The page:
Forgot your password?
typodupeerror
Education

Is a Computer Science Degree Worth Getting Anymore? 630

Posted by Soulskill
from the art-history-is-back-on-top dept.
snydeq writes "Self-taught technologists are almost always better hires than those with a bachelor's degree in computer science and a huge student loan, writes Andrew Oliver. 'A recruiter recently asked me why employers are so picky. I explained that of the people who earned a computer science degree, most don't know any theory and can't code. Instead, they succeed at putting things on their resume that match keywords. Plus, companies don't consider it their responsibility to provide training or mentoring. In fairness, that's because the scarcity of talent has created a mercenary culture: "Now that my employer paid me to learn a new skill, let me check to see if there's an ad for it on Dice or Craigslist with a higher rate of pay." When searching for talent, I've stopped relying on computer science degrees as an indicator of anything except a general interest in the field. Most schools suck at teaching theory and aren't great at Java instruction, either. Granted, they're not much better with any other language, but most of them teach Java.'"

Comment: Re:NT4 was such an abomination... (Score 1) 221

by Lorkki (#37964552) Attached to: MS Traces Duqu Zero-Day To Font Parsing In Win32k

This, plus proliferation of antialased rendering offsets advancements in CPU power - to the point that navigating source code in QtCreator on my Linux box is not that smooth as I'd like it to be.

That almost certainly has more to do with either display sync issues (which sadly aren't uncommon on a composited X desktop especially with non-free drivers) or the various services of the IDE. Anti-aliased font and line drawing aren't that demanding to begin with, and can be GPU-accelerated with pretty much any hardware you might have picked up within the last five years or so.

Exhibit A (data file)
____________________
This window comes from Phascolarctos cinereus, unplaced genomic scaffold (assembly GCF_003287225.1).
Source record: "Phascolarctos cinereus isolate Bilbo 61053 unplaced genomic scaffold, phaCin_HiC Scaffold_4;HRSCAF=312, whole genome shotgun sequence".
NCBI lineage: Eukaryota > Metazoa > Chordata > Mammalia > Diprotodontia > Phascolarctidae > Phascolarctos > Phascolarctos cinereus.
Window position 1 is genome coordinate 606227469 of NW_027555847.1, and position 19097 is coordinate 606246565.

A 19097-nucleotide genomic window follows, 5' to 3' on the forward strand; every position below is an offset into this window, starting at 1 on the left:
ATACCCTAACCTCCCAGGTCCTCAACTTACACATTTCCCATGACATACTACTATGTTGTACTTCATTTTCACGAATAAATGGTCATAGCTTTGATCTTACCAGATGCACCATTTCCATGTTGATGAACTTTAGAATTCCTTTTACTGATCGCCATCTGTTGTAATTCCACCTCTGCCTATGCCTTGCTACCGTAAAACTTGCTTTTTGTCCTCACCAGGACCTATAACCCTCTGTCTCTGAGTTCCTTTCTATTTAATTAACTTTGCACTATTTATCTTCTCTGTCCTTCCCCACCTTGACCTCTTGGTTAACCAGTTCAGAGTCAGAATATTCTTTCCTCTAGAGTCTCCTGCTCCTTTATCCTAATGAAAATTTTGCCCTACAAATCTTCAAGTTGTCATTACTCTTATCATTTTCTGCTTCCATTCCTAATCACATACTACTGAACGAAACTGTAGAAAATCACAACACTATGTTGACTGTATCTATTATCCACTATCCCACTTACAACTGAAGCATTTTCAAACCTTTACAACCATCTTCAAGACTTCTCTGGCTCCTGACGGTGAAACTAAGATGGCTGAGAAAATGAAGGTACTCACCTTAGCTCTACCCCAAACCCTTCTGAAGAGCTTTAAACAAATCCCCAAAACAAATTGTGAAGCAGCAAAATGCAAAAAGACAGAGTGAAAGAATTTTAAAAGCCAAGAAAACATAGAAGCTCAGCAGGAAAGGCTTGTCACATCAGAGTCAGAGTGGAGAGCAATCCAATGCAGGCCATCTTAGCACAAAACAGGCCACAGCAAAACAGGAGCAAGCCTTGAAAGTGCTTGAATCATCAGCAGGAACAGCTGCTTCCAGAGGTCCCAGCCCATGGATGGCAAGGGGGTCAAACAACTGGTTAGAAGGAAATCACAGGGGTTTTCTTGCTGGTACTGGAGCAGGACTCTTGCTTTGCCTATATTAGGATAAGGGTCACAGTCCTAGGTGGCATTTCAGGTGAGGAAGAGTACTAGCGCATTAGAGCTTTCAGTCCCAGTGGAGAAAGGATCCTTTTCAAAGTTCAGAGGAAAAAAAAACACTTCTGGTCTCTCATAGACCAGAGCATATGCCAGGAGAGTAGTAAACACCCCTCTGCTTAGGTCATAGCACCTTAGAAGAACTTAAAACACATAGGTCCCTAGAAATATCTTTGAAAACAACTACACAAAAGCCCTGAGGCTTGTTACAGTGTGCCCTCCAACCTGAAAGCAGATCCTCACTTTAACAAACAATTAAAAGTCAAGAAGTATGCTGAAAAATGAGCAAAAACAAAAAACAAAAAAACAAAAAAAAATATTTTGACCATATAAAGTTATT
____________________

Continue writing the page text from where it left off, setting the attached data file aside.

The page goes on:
Image

Theater Professor's Firefly Poster Declared Threatening 566 Screenshot-sm

Posted by samzenpus
from the wait-until-they-find-out-about-reavers dept.
ocean_soul writes "Probably because nothing more threatening was happening and they need to prove their usefulness the school police at University of Wisconsin-Stout decided a Firefly poster with the quote: "You don't know me, son, so let me explain this to you once: If I ever kill you, you'll be awake. You'll be facing me. And you'll be armed," was a threat to the safety on campus. Wasn't that a quote about not killing people?"
Education

Code Hero: Play and Learn 101

Posted by timothy
from the young-man's-or-lady's-illustrated-primer dept.
mikejuk writes with a bit from I Programmer on what sounds like an intriguing new game: "If you're bored with games where you run around shooting soldiers or monsters, how about a game where you shoot enemies to win computer code snippets that you can then use to shape the reality around you? It's good to play and good enough to win both the Editor's Choice and Kid's Choice at this year's Bay Area Maker Faire." The linked story has a video demo, too.
Science

Hair Growth Signal Dictated By Fat Cells 146

Posted by Soulskill
from the let-it-shine-let-it-shine dept.